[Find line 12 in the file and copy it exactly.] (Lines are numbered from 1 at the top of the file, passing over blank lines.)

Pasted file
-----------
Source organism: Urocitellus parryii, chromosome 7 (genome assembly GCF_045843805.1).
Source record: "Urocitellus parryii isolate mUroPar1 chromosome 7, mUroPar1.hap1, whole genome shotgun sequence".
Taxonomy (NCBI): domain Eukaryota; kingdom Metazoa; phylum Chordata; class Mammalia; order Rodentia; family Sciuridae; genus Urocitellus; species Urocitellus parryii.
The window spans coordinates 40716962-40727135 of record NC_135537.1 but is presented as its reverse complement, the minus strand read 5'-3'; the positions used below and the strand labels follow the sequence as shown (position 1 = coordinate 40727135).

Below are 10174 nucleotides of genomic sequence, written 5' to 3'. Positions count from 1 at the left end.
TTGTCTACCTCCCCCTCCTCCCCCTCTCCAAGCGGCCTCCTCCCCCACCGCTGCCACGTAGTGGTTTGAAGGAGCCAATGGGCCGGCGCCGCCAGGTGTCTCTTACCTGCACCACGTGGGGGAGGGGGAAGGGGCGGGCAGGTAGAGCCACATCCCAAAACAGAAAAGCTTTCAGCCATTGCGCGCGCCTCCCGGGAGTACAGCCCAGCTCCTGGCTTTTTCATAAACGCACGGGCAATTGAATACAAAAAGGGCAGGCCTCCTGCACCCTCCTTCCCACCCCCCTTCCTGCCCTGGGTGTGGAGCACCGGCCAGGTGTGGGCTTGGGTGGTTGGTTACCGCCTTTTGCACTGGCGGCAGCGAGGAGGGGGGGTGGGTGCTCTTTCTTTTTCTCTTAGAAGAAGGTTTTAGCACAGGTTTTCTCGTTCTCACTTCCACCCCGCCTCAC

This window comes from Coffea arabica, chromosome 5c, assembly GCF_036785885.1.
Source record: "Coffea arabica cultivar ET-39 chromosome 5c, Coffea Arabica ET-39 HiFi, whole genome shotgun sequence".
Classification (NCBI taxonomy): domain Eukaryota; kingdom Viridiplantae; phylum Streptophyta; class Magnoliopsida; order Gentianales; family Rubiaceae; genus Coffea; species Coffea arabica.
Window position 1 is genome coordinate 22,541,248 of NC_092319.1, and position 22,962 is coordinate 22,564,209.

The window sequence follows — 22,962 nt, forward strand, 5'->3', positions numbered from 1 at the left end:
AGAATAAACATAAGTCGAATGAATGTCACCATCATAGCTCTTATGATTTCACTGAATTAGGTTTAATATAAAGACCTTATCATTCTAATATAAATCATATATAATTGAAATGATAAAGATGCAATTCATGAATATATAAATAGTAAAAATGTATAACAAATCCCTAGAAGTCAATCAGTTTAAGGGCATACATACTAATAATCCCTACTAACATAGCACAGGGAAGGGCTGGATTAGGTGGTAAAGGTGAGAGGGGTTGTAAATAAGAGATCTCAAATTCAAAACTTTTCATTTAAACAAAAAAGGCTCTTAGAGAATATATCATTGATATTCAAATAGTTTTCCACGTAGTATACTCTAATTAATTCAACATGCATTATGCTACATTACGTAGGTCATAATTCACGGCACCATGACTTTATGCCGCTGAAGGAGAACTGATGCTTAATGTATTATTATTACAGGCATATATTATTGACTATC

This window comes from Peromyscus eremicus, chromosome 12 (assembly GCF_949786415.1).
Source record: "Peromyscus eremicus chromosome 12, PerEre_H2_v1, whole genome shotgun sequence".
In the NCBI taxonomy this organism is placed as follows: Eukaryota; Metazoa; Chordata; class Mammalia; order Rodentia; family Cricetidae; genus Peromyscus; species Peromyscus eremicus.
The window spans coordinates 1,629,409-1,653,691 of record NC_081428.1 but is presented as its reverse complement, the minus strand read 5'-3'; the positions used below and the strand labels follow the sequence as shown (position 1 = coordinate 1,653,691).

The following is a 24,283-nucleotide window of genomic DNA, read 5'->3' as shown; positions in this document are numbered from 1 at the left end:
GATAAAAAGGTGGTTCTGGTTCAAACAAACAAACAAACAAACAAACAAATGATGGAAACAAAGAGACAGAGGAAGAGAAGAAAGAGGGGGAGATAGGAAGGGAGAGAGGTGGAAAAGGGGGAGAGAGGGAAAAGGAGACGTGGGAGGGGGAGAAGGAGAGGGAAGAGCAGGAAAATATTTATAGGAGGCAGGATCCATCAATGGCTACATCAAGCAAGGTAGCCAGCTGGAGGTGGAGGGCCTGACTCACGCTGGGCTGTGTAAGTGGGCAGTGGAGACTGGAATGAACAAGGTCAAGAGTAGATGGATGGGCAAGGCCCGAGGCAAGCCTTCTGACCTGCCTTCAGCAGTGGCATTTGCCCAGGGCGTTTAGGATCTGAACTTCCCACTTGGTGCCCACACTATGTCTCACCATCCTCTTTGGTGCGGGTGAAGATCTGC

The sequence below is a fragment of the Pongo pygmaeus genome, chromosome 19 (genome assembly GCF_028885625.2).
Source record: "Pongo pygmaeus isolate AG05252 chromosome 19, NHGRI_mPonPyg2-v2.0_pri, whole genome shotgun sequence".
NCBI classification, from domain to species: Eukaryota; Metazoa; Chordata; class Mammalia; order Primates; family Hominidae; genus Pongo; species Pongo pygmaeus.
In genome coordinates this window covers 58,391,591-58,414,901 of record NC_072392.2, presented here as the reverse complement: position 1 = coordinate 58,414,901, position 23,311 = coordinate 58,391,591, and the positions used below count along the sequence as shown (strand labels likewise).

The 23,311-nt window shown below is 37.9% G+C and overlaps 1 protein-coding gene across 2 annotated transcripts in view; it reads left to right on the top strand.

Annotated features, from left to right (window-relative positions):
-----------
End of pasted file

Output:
AGAATAAACATAAGTCGAATGAATGTCACCATCATAGCTCTTATGATTTCACTGAATTAGGTTTAATATAAAGACCTTATCATTCTAATATAAATCATATATAATTGAAATGATAAAGATGCAATTCATGAATATATAAATAGTAAAAATGTATAACAAATCCCTAGAAGTCAATCAGTTTAAGGGCATACATACTAATAATCCCTACTAACATAGCACAGGGAAGGGCTGGATTAGGTGGTAAAGGTGAGAGGGGTTGTAAATAAGAGATCTCAAATTCAAAACTTTTCATTTAAACAAAAAAGGCTCTTAGAGAATATATCATTGATATTCAAATAGTTTTCCACGTAGTATACTCTAATTAATTCAACATGCATTATGCTACATTACGTAGGTCATAATTCACGGCACCATGACTTTATGCCGCTGAAGGAGAACTGATGCTTAATGTATTATTATTACAGGCATATATTATTGACTATC